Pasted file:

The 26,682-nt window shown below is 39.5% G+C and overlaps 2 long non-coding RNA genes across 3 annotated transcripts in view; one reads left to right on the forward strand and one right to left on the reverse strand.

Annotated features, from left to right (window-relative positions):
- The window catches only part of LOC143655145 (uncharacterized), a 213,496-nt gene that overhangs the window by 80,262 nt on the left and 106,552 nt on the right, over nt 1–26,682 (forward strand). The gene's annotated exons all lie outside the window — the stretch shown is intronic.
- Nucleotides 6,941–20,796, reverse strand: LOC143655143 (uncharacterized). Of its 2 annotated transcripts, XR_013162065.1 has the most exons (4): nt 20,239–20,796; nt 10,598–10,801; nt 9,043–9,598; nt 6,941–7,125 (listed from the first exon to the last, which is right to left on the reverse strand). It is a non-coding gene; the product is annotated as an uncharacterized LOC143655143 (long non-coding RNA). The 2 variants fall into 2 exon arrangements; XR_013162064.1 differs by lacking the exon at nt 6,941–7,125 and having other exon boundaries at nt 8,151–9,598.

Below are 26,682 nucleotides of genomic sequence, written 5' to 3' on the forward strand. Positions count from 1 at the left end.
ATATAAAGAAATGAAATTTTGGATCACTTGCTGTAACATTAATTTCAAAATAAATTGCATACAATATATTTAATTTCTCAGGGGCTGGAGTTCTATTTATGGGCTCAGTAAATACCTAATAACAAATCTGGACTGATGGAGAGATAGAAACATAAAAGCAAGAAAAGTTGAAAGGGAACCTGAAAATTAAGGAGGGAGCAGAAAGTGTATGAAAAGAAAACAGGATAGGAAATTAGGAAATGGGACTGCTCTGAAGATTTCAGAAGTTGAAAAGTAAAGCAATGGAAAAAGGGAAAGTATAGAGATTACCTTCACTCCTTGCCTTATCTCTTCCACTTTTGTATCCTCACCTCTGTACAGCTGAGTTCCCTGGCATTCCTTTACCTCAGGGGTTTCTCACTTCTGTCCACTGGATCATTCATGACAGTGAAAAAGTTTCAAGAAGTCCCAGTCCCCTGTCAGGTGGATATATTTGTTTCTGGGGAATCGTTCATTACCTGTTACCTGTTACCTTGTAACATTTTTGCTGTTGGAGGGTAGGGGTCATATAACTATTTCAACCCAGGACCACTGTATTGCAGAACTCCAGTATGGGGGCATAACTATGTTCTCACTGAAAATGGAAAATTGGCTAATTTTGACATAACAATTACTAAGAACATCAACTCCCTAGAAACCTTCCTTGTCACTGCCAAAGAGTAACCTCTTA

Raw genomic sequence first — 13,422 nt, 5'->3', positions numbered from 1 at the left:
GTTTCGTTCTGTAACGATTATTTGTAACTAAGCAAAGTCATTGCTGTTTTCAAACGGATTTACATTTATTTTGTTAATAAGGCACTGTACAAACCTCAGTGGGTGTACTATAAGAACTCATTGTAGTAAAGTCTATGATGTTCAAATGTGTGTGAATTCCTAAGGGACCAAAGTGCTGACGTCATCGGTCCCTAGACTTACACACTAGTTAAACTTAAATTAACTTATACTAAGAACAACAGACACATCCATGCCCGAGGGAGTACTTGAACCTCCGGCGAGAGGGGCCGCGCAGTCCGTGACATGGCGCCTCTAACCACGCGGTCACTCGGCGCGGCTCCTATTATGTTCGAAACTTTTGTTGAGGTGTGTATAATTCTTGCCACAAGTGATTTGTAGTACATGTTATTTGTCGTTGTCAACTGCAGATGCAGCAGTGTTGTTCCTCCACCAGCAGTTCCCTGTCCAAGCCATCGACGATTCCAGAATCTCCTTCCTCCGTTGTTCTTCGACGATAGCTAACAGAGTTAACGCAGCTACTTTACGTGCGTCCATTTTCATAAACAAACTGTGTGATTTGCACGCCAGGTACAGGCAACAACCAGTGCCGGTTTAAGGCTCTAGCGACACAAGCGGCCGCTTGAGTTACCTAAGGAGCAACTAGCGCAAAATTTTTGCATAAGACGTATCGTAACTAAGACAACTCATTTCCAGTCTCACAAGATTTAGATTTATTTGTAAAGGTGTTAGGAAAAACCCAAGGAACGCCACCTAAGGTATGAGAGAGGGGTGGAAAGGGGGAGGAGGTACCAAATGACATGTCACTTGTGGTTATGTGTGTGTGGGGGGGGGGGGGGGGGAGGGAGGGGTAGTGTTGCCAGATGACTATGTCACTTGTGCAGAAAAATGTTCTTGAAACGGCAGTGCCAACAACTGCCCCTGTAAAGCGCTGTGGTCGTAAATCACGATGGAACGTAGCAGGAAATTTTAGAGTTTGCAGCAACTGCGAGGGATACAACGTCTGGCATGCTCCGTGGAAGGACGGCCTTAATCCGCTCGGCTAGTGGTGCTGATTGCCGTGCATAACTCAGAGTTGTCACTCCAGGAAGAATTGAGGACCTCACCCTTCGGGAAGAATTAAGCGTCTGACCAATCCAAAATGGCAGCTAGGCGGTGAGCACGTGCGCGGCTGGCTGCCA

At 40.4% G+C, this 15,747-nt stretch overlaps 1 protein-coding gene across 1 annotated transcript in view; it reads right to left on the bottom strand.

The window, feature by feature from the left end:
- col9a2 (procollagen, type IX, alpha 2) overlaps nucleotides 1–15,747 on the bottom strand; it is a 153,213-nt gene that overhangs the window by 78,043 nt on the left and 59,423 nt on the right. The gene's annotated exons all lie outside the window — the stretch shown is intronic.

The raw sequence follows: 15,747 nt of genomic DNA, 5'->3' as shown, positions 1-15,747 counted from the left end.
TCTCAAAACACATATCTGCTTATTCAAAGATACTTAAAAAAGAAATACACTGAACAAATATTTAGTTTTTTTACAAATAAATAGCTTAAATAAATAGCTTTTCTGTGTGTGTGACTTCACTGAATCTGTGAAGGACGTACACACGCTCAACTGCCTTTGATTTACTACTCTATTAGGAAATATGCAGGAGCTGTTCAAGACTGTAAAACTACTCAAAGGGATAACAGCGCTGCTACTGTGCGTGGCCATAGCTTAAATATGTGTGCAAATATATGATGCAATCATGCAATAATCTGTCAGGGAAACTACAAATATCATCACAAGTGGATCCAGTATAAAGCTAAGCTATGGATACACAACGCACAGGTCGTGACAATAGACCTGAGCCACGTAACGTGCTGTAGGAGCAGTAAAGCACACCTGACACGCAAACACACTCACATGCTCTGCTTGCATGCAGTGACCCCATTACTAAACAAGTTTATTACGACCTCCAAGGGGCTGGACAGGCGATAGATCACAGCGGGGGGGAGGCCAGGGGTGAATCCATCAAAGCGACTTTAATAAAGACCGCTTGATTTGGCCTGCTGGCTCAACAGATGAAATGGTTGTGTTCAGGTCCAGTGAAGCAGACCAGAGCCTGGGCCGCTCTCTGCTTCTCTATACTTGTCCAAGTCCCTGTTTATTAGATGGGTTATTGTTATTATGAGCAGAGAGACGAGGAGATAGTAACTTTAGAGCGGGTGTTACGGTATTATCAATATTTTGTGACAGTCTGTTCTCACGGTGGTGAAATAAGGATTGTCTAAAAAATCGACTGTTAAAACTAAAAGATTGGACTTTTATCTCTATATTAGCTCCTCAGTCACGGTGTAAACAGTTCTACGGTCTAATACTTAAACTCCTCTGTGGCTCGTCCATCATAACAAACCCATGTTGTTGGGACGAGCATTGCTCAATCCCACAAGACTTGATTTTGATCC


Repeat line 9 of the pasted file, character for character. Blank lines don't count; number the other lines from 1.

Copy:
At 40.4% G+C, this 15,747-nt stretch overlaps 1 protein-coding gene across 1 annotated transcript in view; it reads right to left on the bottom strand.